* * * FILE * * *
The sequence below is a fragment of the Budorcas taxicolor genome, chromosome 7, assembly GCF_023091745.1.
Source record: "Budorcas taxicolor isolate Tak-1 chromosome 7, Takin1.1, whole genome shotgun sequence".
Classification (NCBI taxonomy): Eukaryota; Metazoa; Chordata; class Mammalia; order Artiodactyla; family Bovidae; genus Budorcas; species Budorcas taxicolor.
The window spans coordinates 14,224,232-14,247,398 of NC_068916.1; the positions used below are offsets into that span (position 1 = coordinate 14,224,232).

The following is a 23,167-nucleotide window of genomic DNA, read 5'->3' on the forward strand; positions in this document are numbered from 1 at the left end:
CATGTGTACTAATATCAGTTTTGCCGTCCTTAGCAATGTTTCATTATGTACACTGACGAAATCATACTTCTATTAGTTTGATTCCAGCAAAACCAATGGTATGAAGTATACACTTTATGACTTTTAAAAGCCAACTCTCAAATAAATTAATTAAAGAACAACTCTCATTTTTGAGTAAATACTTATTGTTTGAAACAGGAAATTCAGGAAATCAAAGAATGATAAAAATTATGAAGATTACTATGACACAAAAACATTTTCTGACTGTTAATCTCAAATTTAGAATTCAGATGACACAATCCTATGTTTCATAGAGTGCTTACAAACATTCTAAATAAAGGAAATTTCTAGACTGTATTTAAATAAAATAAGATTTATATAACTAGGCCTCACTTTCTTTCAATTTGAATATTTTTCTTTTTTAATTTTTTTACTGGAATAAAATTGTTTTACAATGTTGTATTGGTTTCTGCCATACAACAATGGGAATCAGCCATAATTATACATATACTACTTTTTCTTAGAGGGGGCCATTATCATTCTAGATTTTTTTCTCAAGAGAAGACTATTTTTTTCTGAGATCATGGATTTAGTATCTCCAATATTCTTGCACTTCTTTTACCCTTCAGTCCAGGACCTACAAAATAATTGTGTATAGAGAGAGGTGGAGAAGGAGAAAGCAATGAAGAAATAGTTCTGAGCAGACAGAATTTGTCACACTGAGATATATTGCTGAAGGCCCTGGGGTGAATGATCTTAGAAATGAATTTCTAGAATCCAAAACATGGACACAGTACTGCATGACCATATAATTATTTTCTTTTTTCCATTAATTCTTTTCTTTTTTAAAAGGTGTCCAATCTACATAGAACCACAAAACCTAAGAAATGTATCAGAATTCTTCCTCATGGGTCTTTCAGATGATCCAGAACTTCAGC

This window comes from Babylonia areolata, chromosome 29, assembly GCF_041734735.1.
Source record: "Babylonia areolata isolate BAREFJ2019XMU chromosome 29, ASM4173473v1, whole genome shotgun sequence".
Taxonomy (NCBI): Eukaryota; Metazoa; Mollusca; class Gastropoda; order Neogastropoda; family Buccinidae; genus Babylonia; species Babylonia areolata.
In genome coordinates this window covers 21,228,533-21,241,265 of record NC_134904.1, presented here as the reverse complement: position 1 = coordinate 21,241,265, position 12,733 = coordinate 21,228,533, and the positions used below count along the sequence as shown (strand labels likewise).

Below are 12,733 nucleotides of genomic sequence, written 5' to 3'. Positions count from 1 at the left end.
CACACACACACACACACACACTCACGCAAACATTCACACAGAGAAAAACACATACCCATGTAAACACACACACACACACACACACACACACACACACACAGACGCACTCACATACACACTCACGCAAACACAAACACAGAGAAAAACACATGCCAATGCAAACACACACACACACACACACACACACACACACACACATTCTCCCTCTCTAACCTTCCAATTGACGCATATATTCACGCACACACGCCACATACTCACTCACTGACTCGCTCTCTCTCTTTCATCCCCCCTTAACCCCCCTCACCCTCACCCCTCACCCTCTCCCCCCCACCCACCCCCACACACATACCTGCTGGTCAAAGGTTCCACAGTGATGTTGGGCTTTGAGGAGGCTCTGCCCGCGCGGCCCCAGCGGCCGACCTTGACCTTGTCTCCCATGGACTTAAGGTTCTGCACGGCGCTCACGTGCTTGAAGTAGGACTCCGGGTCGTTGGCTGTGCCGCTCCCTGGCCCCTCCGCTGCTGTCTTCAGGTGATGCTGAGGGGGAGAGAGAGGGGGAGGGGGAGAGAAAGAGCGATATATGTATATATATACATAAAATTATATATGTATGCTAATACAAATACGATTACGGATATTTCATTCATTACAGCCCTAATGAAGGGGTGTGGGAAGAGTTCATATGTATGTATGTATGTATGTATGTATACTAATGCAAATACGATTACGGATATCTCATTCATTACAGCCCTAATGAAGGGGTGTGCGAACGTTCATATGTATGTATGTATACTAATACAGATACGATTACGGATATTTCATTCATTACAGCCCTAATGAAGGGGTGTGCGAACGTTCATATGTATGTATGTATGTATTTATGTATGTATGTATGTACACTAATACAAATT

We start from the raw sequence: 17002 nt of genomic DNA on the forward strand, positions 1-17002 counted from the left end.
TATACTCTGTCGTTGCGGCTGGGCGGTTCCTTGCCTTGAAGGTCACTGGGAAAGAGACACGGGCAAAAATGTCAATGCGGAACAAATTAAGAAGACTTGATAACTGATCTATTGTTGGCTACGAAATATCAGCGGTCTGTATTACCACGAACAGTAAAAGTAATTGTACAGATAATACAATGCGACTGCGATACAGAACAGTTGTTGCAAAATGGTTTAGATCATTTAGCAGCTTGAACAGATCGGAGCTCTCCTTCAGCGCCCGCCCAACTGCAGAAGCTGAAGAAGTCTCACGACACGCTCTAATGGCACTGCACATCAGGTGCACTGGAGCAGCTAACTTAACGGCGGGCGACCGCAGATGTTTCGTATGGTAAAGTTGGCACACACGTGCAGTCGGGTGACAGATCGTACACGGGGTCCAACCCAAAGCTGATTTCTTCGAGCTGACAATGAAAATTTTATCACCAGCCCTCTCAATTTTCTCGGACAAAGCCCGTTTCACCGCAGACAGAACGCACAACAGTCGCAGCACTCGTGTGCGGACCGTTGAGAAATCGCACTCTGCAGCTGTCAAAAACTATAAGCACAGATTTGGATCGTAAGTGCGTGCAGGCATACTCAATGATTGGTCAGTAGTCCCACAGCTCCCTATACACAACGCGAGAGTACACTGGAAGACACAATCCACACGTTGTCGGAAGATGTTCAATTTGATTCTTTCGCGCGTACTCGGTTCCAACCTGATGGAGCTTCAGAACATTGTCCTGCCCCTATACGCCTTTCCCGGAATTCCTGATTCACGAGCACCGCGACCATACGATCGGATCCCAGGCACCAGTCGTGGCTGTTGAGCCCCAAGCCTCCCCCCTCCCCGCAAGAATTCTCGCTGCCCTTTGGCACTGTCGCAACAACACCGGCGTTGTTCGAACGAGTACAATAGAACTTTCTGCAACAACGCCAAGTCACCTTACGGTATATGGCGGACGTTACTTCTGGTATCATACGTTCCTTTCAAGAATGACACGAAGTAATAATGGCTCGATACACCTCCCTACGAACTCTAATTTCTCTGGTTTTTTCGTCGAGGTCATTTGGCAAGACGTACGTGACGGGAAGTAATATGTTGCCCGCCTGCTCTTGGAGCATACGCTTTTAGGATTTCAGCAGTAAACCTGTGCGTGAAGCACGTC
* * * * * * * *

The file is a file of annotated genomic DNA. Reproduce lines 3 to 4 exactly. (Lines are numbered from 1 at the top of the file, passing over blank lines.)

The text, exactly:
Classification (NCBI taxonomy): Eukaryota; Metazoa; Chordata; class Mammalia; order Artiodactyla; family Bovidae; genus Budorcas; species Budorcas taxicolor.
The window spans coordinates 14,224,232-14,247,398 of NC_068916.1; the positions used below are offsets into that span (position 1 = coordinate 14,224,232).